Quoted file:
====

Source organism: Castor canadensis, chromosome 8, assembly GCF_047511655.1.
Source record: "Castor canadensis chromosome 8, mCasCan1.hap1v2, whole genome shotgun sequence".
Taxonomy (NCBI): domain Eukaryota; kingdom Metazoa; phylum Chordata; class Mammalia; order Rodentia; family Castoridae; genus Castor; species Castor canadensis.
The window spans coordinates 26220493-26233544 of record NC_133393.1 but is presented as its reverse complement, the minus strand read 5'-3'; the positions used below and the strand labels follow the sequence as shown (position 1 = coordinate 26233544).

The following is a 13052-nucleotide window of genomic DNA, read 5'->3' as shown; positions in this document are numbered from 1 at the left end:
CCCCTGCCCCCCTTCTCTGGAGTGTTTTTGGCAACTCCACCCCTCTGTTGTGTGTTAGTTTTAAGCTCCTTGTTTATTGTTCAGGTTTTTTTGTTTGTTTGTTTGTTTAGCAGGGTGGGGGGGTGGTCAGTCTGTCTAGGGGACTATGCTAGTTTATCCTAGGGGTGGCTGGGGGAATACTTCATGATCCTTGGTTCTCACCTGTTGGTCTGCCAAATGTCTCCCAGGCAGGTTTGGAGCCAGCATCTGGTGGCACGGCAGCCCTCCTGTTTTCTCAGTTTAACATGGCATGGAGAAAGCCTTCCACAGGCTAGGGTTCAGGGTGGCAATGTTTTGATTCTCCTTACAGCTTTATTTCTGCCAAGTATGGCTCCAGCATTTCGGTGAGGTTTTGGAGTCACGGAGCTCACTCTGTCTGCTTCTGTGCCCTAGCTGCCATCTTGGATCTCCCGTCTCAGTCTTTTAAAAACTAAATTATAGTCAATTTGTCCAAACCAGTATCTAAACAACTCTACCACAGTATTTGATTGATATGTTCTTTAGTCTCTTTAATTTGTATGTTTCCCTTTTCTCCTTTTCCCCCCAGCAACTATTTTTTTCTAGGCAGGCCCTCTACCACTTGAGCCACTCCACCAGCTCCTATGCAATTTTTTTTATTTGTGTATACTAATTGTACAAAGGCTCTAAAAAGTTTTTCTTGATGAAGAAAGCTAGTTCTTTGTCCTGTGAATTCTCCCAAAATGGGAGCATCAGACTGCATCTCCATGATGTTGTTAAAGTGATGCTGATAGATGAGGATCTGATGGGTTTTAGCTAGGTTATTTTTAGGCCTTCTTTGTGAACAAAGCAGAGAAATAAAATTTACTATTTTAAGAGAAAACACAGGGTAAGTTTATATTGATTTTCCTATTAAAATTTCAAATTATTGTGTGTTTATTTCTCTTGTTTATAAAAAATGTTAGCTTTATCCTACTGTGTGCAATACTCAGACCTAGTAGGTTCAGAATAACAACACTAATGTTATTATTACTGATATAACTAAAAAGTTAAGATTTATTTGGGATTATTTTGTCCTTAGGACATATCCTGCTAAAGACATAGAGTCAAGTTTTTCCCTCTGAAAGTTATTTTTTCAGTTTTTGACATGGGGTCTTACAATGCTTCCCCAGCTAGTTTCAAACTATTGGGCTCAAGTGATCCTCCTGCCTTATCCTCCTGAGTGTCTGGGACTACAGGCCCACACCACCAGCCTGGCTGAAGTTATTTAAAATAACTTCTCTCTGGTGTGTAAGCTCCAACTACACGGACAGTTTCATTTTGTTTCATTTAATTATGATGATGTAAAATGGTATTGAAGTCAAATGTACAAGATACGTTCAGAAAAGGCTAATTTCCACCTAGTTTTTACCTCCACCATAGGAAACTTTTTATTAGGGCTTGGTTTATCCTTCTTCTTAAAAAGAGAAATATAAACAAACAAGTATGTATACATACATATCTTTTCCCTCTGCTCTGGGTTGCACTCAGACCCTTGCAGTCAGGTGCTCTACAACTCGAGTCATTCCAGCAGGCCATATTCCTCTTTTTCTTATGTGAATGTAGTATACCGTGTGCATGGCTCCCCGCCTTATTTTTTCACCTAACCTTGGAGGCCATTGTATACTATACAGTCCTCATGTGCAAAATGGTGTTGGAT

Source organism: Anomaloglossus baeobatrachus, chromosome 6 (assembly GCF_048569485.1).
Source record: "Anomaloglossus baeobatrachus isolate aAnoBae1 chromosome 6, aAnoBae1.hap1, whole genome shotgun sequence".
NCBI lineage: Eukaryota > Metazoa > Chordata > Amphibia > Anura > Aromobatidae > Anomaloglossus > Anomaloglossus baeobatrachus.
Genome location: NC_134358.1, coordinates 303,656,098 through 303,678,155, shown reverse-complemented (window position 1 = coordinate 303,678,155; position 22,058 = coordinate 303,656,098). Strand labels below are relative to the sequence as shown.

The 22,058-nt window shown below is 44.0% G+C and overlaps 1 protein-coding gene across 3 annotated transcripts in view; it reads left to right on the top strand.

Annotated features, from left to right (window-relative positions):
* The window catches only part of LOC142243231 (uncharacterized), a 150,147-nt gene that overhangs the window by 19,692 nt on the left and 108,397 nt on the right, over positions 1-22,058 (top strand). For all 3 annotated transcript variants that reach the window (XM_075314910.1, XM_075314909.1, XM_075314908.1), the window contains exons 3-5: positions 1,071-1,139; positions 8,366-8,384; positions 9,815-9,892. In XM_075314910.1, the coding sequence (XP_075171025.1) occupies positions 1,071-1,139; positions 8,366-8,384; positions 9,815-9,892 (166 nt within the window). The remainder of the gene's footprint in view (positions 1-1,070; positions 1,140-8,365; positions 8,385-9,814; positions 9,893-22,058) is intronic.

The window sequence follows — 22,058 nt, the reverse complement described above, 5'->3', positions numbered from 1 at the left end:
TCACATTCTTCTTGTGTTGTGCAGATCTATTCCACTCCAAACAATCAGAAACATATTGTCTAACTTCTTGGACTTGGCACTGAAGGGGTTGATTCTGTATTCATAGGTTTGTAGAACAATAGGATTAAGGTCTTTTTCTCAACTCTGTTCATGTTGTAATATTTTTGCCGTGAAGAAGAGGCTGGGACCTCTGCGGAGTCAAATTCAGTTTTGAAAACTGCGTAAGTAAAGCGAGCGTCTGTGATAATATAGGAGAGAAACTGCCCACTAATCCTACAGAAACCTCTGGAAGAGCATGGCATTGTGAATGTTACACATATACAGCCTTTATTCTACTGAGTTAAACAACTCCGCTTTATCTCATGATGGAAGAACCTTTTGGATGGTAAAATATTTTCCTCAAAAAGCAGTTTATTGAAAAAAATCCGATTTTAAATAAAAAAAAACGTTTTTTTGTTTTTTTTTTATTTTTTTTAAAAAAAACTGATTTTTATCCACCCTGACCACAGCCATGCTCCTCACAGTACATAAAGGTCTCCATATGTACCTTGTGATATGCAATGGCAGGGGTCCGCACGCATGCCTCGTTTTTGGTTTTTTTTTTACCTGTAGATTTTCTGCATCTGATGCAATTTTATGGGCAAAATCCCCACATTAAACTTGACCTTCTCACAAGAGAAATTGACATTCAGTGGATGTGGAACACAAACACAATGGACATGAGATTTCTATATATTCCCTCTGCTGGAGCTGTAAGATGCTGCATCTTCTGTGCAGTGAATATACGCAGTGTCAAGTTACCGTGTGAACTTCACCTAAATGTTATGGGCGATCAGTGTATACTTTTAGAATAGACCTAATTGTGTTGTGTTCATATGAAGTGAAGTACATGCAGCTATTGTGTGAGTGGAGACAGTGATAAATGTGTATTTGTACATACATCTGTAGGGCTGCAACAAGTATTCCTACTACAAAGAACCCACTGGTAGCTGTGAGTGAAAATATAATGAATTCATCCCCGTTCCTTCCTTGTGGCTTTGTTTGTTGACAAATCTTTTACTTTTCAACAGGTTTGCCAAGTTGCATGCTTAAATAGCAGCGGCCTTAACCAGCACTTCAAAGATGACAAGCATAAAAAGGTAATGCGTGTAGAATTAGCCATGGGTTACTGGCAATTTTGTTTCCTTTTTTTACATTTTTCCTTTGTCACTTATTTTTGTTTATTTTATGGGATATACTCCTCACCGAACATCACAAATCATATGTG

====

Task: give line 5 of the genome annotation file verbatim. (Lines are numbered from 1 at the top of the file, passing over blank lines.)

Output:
The following is a 13052-nucleotide window of genomic DNA, read 5'->3' as shown; positions in this document are numbered from 1 at the left end: